I did eff up the left side, but not unexpectedly. I’m having an intermittent issue doing things when the right leg is in the standing role due, I suspect, to way the heck too much driving. I’ve figured out how to work on that, though (pop the pelvis back together as needed, then do the piriformis stretch and all the hip flexor stretches as frequently as possibly).
Anyway, we started in on Nutcracker this week, and I’m learning my rôle and enjoying it. We’re two weeks out from our next show, I have a Cirque show the week after that, and then we’ll be in the teeth of the Nutcracker before we know it.
That said, I also have an audition this morning, so I must close here and get my butt in gear. I have some thoughts on technique that I’ll try to write up soon.
I … think? … I’m done with auditions for the rest of the month, at this point.
Yesterday’s was actually rather a soaring success, except for my usual habit of forgetting some bit of the modern combination and faking my way through that part so I could get to the next bit, then remembering it right after … but there are two thoughts that cheer me up.
First, nobody had the combo down cold. We all missed bits and pieces.
Second, that’s one of the skills they’re looking for at dance auditions. What happens when you fall off the script (because it happens even to top-tier dancers)? Do you freeze like a deer in the headlights, or do you roll on just as if you’re doing exactly what you’re supposed to? (Bonus points if you can fake your way through well enough to make it look like everyone else was wrong. I don’t think I accomplished that, yesterday, but I didn’t freeze, either.)
The dance improv bit was, of course, a blast, because I love improv.
The trapeze bit went pretty well despite the fact that apparently whatever demiurge manages music for trapeze auditions believes it’s great fun to mess with mine. I recovered from that and had to improvise a fair bit, but it turned out rather well. And, of course, I didn’t fall off the trapeze this time.
- Last year’s audition for “Orpheus” is still the one and only time I’ve fallen off a trapeze. It’s also my number-one go-to story to tell when, inevitably, groups of people start reminiscing about stupid moments in their lives. There’s something special about making what seemed, in the moment, a very logical decision to drop myself off a trapeze from ten feet in the air rather than risk breaking my arms. Dancers get it; circus people get it; athletes get it. That said, there are entire hosts of people who think I’m crazy, and they’re probably right—but I’d still do it again in a heartbeat.
Once again, at this audition, they’re not necessarily looking for a polished cirque-style act: they’re looking for expression, musicality, and the ability to command the audience’s attention (and also sound technical elements, obviously). The piece that I showed is one I’m slowly working on set to the Indigo Girls’ “Kid Fears,” and it’s intentionally struggly, so it probably didn’t really hurt anything that I was, in fact, wrestling with my own choreography (much of which I didn’t apparently remember).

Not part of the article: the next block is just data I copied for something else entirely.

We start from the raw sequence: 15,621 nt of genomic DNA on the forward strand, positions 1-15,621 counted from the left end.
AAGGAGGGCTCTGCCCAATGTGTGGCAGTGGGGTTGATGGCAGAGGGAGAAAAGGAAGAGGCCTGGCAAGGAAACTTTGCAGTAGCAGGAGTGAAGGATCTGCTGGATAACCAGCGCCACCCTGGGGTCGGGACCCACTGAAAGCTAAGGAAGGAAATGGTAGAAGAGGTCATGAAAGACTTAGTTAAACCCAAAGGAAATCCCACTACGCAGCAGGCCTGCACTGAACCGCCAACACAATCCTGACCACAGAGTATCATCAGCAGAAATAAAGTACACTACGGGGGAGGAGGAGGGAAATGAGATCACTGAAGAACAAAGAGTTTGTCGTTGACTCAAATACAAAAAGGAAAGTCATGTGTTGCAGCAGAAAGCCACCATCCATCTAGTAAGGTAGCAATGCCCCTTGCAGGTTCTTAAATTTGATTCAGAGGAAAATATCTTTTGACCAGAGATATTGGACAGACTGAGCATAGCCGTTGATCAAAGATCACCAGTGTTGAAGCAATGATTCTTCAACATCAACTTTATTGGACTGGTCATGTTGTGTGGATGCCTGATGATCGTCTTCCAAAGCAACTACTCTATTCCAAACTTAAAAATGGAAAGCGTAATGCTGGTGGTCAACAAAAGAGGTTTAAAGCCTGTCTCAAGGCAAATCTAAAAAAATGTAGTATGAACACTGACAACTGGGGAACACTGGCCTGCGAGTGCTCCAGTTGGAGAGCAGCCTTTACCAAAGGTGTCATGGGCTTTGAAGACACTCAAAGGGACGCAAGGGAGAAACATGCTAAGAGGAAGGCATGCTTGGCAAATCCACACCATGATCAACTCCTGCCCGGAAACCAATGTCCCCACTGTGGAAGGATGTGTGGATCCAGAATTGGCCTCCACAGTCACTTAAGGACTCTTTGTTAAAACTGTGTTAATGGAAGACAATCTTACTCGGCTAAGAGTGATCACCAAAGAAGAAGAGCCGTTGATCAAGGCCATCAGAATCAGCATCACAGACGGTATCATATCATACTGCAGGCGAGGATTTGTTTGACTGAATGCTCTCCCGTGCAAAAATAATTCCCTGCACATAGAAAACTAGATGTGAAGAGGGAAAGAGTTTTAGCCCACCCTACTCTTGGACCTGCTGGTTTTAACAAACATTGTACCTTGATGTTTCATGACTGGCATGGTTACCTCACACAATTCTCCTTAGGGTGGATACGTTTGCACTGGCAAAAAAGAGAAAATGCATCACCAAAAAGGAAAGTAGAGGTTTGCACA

The acting part was flat-out awesome, and reminded me how much I actually really like acting, my anxiety about struggling to memorize scripts notwithstanding. Maybe what I really like is cold reading. Who knows? Anyway. I really liked the part they handed me, and ran with it.
Today’s audition was also lovely. Almost nobody showed up, so it was really just three of us mostly doing some improv stuff. I already know that our AD likes the way I improvise, so that was just pure fun. I showed the bits of my piece that I could, given my lack of a partner, and described the idea as a whole. Both our AD and the guy from U of L whose group we’re collaborating with liked it, so it looks like it’s a green light there.
My next audition is a couple of weeks away, and I’m happy to have a bit of a breather. The stretch from the past couple of gigs through now has been pretty intense.
Not that I’m complaining. The other night I was kvetching about some company-related annoyance and suddenly though something like, “Oh, hey. I’m complaining about work because that’s what we do. If it wasn’t a pain in the *** sometimes, it wouldn’t be work.”
And that actually felt, in its own way, rather lovely: like, this is my work, and it’s work that I love. And I think I’m becoming rather good at it. Maybe not world-beatingly good or anything but, you know, serviceable. Which has, to be honest, always been the goal. As a ballet boy I’m smallish and muscly and I bounce like a rubber ball, which puts me squarely in the demi-character camp, and I’m fine with that. Not everyone always has to be the prince (and, honestly, there are a lot of ballets in which the prince never gets to do anything cool outside of the pas de deux). As a circus artist, I’m reliable, adaptable, and versatile: not a specialist, but a generalist, and the kind of generalist who can pinch-hit almost anywhere.
I feel like that’s a good thing to be. I’m not here for glory: I’m here because I love to move; because I can’t not move.